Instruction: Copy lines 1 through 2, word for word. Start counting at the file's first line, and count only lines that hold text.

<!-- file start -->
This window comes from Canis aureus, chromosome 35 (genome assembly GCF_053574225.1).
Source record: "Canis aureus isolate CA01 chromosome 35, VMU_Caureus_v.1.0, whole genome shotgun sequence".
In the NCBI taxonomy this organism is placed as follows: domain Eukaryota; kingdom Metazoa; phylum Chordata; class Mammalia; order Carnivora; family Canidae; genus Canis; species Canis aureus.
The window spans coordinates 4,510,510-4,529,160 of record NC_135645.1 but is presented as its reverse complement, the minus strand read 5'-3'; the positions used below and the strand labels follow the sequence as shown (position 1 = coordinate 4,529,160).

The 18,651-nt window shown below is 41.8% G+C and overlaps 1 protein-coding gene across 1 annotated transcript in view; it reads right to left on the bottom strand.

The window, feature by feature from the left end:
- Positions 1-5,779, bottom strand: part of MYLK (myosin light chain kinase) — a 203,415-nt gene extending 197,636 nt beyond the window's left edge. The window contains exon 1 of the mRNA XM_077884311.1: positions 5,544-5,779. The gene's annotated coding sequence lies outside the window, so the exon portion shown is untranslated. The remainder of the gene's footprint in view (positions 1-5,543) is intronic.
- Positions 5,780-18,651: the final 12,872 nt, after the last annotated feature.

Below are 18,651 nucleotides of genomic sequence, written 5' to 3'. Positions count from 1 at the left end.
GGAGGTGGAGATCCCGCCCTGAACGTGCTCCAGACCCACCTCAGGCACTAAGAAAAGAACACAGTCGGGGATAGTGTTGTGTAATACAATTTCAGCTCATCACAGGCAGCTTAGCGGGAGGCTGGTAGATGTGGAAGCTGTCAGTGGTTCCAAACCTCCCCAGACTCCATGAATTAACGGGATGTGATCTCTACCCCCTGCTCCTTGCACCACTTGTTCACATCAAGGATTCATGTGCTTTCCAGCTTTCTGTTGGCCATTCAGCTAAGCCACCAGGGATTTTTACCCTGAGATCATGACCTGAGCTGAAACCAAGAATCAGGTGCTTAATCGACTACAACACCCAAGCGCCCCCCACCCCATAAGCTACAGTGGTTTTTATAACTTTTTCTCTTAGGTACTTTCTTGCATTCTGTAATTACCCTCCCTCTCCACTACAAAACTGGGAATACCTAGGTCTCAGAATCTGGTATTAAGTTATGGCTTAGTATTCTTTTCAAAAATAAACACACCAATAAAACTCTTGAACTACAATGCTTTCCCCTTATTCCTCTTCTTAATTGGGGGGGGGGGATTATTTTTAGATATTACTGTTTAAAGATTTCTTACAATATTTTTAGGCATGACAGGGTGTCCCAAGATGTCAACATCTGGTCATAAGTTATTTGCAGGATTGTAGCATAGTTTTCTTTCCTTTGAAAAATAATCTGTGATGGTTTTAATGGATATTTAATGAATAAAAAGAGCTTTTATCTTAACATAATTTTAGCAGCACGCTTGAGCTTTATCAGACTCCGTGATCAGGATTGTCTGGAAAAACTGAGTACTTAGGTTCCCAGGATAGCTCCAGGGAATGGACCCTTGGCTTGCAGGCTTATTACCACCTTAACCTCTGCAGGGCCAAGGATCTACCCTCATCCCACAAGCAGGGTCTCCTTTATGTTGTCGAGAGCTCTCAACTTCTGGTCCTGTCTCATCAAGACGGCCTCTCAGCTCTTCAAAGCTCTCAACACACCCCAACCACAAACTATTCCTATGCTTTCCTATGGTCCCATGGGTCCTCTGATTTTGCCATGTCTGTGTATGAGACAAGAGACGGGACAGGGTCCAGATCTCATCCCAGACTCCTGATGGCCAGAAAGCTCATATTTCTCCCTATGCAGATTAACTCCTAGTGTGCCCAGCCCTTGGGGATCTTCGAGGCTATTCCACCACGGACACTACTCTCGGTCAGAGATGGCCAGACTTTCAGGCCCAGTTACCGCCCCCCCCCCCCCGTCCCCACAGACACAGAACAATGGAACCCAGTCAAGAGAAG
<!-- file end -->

This window comes from Canis aureus, chromosome 35 (genome assembly GCF_053574225.1).
Source record: "Canis aureus isolate CA01 chromosome 35, VMU_Caureus_v.1.0, whole genome shotgun sequence".